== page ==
Recommended growing regimes

The NZDFI has identified four potential growing regimes for durable eucalypts, to suit different owner objectives and site types. Two regimes focus on timber production, and two are permanent forest cover regimes. The main production regimes are based on known anticipated markets in NZDFI’s target regions.

 

1.  Peeler pole plantations

On flat-to-easy sites, a short rotation system with clear felling to produce logs for peeling from around age 15 to 20 years.  Logs will be suitable for rotary peeling to produce veneer for use in engineered wood products with the peeler cores suitable for naturally durable posts and poles for vineyards, horticulture, agriculture, and organic enterprises. Sites need good road access, and to be within economic transport distance to markets.

2. Peeler log/sawlog plantations

On hillier sites, plantations can be grown to produce large sawlogs with harvest at age 30 to 40 years. These logs will be suitable for sawing to produce high value durable hardwood products including posts and poles, cross-arms, decking, sleepers, outdoor furniture etc and also be suitable for peeling to produce veneer for engineered wood products. Timber for on-farm use could be another option.

Sites need good road access, and to be within economic transport distance to markets.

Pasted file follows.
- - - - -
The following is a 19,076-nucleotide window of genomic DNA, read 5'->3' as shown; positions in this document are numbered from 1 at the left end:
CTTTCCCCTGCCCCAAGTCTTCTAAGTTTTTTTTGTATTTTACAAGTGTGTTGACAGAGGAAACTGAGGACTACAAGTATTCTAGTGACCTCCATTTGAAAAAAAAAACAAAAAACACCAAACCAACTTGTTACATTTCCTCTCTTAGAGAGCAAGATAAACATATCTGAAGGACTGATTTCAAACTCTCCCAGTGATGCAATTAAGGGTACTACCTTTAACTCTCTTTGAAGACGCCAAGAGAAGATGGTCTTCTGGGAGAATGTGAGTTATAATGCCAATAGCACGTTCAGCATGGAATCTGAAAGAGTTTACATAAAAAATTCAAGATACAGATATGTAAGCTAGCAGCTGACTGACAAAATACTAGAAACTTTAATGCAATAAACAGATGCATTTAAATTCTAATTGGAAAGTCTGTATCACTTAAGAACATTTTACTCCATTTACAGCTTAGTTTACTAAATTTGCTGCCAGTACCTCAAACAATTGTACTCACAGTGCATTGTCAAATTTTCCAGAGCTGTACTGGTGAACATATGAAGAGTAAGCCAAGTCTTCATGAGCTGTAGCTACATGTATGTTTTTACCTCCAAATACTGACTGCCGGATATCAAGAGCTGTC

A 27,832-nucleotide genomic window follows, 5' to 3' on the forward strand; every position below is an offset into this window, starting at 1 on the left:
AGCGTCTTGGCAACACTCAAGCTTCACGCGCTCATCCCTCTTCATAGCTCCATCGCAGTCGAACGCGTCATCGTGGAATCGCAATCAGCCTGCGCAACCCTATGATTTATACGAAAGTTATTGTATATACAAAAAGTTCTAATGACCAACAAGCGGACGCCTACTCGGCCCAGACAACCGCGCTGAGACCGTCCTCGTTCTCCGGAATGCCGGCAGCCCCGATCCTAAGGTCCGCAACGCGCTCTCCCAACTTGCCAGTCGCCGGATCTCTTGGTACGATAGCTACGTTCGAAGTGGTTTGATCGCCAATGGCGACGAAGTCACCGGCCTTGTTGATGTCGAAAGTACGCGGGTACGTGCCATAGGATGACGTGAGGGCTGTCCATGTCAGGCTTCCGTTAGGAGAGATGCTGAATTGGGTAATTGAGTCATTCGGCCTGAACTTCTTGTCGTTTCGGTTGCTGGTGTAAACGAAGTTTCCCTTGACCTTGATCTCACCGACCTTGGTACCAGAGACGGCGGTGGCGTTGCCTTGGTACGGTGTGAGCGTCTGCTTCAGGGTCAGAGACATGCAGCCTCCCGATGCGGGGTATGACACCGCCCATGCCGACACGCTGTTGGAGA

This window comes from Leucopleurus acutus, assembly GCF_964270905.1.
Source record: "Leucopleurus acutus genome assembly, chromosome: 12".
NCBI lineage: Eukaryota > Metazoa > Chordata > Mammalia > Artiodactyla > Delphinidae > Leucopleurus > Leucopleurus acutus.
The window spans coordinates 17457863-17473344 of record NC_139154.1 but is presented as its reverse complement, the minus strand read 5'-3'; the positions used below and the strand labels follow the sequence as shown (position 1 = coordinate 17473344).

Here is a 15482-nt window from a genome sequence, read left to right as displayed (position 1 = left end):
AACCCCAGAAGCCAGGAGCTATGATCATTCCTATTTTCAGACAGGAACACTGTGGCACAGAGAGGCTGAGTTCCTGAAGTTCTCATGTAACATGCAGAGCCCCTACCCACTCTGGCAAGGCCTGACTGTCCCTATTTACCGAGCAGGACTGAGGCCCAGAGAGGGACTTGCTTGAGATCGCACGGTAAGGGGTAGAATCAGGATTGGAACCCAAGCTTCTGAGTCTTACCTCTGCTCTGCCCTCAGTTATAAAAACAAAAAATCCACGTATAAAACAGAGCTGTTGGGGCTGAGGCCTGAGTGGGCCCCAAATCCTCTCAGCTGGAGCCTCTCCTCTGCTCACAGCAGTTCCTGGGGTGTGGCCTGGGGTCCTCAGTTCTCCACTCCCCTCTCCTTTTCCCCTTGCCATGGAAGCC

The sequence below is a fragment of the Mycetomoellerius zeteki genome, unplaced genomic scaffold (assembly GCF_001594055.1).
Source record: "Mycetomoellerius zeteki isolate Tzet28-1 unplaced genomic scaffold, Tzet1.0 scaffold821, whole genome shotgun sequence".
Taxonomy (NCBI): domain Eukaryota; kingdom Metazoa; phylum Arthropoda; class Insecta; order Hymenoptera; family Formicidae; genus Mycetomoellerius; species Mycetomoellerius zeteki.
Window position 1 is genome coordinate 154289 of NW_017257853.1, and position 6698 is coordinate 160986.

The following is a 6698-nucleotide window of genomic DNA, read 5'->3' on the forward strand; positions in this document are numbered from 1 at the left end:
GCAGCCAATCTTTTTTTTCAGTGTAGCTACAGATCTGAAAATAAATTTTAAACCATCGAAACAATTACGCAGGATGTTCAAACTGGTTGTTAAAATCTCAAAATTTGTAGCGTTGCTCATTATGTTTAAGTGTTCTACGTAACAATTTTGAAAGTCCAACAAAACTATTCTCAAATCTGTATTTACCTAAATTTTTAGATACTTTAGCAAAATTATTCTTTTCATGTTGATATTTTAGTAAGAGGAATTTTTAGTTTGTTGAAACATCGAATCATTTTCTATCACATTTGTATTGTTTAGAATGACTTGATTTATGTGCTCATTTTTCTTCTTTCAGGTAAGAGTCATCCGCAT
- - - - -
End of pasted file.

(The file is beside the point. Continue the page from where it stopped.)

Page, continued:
3. Permanent forests

Permanent forests will suit very steep, highly erodible and remote sites where eucalypts will deliver benefits of carbon sequestration, pollen and nectar production, and a resilient forest of species adapted to climate change. No harvesting is ever envisaged from these forests.

4. Continuous cover forests

Harvesting would be limited to individual trees or small-coupe systems using small scale harvesting equipment and on-site portable sawmilling. Eucalypts are well suited to this form of management as they can readily coppice and regenerate from seed within a mixed age stand following harvest. These forests will produce timber as well as biodiversity, soil conservation, amenity and carbon benefits.

 

Summary: NZDFI’s four recommended growing regimes

 

Regime Estimated rotation length Primary outputs/benefits Key features

Peeler pole plantation

15-20 years

Posts and poles (vineyards/horticulture/organics) Laminated veneer lumber (LVL) – logs rotary peeled. Potential for bio energy and eucalypt oil. Short rotation and high stocking. Potential for clonal forestry with regular injection of new genetics.
Sawlog/peeler log plantation 30-40 years Peeler logs for LVL Sawlogs for domestic processing or on-farm use. Long rotation and low stocking to produce large sawlogs.

Permanent forests

Species are adapted to climate change (drought-tolerant). Trees can live for hundreds of years. Carbon sequestration; soil stabilisation; nectar and honey for bees/native wildlife; biodiversity; as a nurse for long-term indigenous regeneration on some sites. Potential for steep and erodible sites. High productivity and wood density produces fast carbon sequestration rates. No harvesting.

Continuous cover forests

Small-scale felling from age 20 onwards. Multiple log types depending on growth rates/age at harvest; on-site portable sawmilling; nectar and honey for beekeeping, soil stabilisation, carbon sequestration. Optimise multiple products with annual sales – timber, carbon, honey etc. Offers intergenerational management.